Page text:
This is now the second time this year that Quintana has been fired – and the second time he will appeal. When he was fired the first time, earlier this year, it was not for anything directly connected to the Sanders shooting – he had been given only a 15-day suspension for failure to activate his in-car camera. Although at least one Internal Affairs reviewer thought that Quintana's tactics leading up to the shooting were incorrect, Acevedo cleared Quintana of violating any major department policies. Quintana's actual termination didn't happen until earlier this year, after he was arrested in January in Wil­liamson County for drunken driving.

At his arbitration hearing regarding that incident, Acevedo and the rest of Quintana's chain of command testified that Quintana was fired for a string of bad decisions – not only for the (still pending) DWI but also for several unrelated actions, including posting a picture of himself holding a rifle with the caption "back to work" to Facebook on the day he returned from administrative leave after the shooting. Acevedo and Quintana's supervisors testified that they believed he had demonstrated a pattern of poor judgment worthy of dismissal.

According to arbitrator Louise Wolitz, that conclusion simply wasn't fair. For starters, "this indefinite suspension was completely inconsistent with all the other discipline issued to officers involved in DWI incidents," she wrote. "There is no case in the record where an officer was indefinitely suspended for DWI." Importantly, she noted, there were no aggravating circumstances presented that would justify Quintana's harsher punishment: "There is nothing that properly differentiates the DWI situation Officer Quintana was involved in from any of the other DWI situations in the record," she continued. "To be appropriate, discipline must be consistent with that assessed in other similar cases for the same offense."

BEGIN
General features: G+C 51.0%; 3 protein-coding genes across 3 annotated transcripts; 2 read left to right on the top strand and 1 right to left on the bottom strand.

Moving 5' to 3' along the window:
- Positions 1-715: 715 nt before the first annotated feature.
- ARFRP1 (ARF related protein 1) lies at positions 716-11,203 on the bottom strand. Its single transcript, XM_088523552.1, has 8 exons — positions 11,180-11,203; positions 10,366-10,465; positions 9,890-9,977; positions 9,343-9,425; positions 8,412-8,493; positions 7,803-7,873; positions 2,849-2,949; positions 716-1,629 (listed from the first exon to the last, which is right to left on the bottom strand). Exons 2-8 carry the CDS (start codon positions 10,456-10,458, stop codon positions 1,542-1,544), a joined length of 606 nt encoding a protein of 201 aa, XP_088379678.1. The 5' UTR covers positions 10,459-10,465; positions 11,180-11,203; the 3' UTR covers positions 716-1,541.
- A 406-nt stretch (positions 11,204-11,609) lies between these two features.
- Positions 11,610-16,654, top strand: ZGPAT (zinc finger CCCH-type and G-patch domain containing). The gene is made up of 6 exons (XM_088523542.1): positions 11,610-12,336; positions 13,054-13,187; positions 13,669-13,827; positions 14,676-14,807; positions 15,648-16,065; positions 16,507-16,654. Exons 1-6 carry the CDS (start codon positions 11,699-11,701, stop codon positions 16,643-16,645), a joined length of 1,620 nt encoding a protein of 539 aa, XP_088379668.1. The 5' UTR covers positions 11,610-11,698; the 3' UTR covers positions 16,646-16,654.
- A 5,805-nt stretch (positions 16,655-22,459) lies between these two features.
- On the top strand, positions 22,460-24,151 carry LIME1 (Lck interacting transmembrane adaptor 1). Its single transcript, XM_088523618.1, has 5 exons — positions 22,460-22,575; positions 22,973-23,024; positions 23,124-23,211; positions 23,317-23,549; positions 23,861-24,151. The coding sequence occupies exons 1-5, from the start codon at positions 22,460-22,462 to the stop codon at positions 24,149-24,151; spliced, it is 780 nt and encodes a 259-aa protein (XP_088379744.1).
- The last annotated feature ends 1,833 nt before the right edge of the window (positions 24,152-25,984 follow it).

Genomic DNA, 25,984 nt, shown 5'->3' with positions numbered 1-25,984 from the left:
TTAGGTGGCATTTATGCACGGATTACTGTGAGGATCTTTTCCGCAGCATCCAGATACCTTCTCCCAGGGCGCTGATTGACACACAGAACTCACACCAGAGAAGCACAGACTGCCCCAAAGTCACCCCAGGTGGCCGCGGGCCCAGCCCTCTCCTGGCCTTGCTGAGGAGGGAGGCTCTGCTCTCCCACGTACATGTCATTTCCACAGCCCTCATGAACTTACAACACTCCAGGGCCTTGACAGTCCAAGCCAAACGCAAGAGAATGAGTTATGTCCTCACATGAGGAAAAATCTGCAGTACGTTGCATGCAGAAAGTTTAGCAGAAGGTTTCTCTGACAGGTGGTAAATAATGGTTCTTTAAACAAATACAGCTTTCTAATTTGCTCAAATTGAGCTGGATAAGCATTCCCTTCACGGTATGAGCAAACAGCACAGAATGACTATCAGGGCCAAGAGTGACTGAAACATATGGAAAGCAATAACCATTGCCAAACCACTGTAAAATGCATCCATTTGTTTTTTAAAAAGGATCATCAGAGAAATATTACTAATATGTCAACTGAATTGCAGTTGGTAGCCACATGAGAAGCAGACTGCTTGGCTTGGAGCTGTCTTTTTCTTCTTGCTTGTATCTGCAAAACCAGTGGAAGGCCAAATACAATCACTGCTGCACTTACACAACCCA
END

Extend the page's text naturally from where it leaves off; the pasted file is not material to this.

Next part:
Moreover, she concluded, the allegation that Quintana had demonstrated a pattern of poor judgment was tenuous at best – and as for the Facebook photo dustup (Quintana not only removed the photo immediately after he was asked to do so but also deleted his Facebook account entirely), she wrote, "It is certainly a thin reed on which to hang a diagnosis of a pattern of poor judgment." Indeed, the "pattern" couldn't even be considered in upholding his termination, Wolitz wrote, because none of that conduct was ever listed in the disciplinary memo Acevedo provided to Quin­tana. "The discipline [for the DWI] was enhanced by improperly considering matters for which no discipline was issued and in which no rule or regulation was violated."